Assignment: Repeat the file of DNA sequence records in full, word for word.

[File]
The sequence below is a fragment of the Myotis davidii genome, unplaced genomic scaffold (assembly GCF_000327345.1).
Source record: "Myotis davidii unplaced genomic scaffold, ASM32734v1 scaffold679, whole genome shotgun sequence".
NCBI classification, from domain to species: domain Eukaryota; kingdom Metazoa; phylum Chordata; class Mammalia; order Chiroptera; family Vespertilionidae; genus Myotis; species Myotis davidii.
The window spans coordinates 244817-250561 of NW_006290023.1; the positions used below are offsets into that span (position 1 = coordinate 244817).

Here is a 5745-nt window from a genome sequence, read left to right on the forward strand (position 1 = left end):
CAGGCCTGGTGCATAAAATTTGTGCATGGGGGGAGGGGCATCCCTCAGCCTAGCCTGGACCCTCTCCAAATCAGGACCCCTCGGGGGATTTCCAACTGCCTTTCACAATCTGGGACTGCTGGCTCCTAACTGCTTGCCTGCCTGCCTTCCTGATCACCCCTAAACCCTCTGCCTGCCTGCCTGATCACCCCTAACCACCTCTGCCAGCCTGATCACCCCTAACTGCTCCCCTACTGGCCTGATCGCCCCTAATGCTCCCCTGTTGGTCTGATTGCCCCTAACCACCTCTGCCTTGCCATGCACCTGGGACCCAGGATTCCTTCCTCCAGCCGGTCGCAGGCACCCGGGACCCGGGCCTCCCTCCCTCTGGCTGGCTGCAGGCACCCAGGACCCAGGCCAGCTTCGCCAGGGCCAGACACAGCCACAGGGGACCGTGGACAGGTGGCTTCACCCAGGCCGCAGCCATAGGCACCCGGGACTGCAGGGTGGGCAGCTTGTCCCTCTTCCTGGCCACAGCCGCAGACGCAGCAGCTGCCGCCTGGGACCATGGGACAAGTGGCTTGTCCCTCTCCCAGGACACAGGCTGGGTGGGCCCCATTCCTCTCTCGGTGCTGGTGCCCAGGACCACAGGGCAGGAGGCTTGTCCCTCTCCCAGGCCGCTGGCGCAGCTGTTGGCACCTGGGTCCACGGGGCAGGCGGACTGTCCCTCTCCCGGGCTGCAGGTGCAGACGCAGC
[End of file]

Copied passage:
The sequence below is a fragment of the Myotis davidii genome, unplaced genomic scaffold (assembly GCF_000327345.1).
Source record: "Myotis davidii unplaced genomic scaffold, ASM32734v1 scaffold679, whole genome shotgun sequence".
NCBI classification, from domain to species: domain Eukaryota; kingdom Metazoa; phylum Chordata; class Mammalia; order Chiroptera; family Vespertilionidae; genus Myotis; species Myotis davidii.
The window spans coordinates 244817-250561 of NW_006290023.1; the positions used below are offsets into that span (position 1 = coordinate 244817).

Here is a 5745-nt window from a genome sequence, read left to right on the forward strand (position 1 = left end):
CAGGCCTGGTGCATAAAATTTGTGCATGGGGGGAGGGGCATCCCTCAGCCTAGCCTGGACCCTCTCCAAATCAGGACCCCTCGGGGGATTTCCAACTGCCTTTCACAATCTGGGACTGCTGGCTCCTAACTGCTTGCCTGCCTGCCTTCCTGATCACCCCTAAACCCTCTGCCTGCCTGCCTGATCACCCCTAACCACCTCTGCCAGCCTGATCACCCCTAACTGCTCCCCTACTGGCCTGATCGCCCCTAATGCTCCCCTGTTGGTCTGATTGCCCCTAACCACCTCTGCCTTGCCATGCACCTGGGACCCAGGATTCCTTCCTCCAGCCGGTCGCAGGCACCCGGGACCCGGGCCTCCCTCCCTCTGGCTGGCTGCAGGCACCCAGGACCCAGGCCAGCTTCGCCAGGGCCAGACACAGCCACAGGGGACCGTGGACAGGTGGCTTCACCCAGGCCGCAGCCATAGGCACCCGGGACTGCAGGGTGGGCAGCTTGTCCCTCTTCCTGGCCACAGCCGCAGACGCAGCAGCTGCCGCCTGGGACCATGGGACAAGTGGCTTGTCCCTCTCCCAGGACACAGGCTGGGTGGGCCCCATTCCTCTCTCGGTGCTGGTGCCCAGGACCACAGGGCAGGAGGCTTGTCCCTCTCCCAGGCCGCTGGCGCAGCTGTTGGCACCTGGGTCCACGGGGCAGGCGGACTGTCCCTCTCCCGGGCTGCAGGTGCAGACGCAGC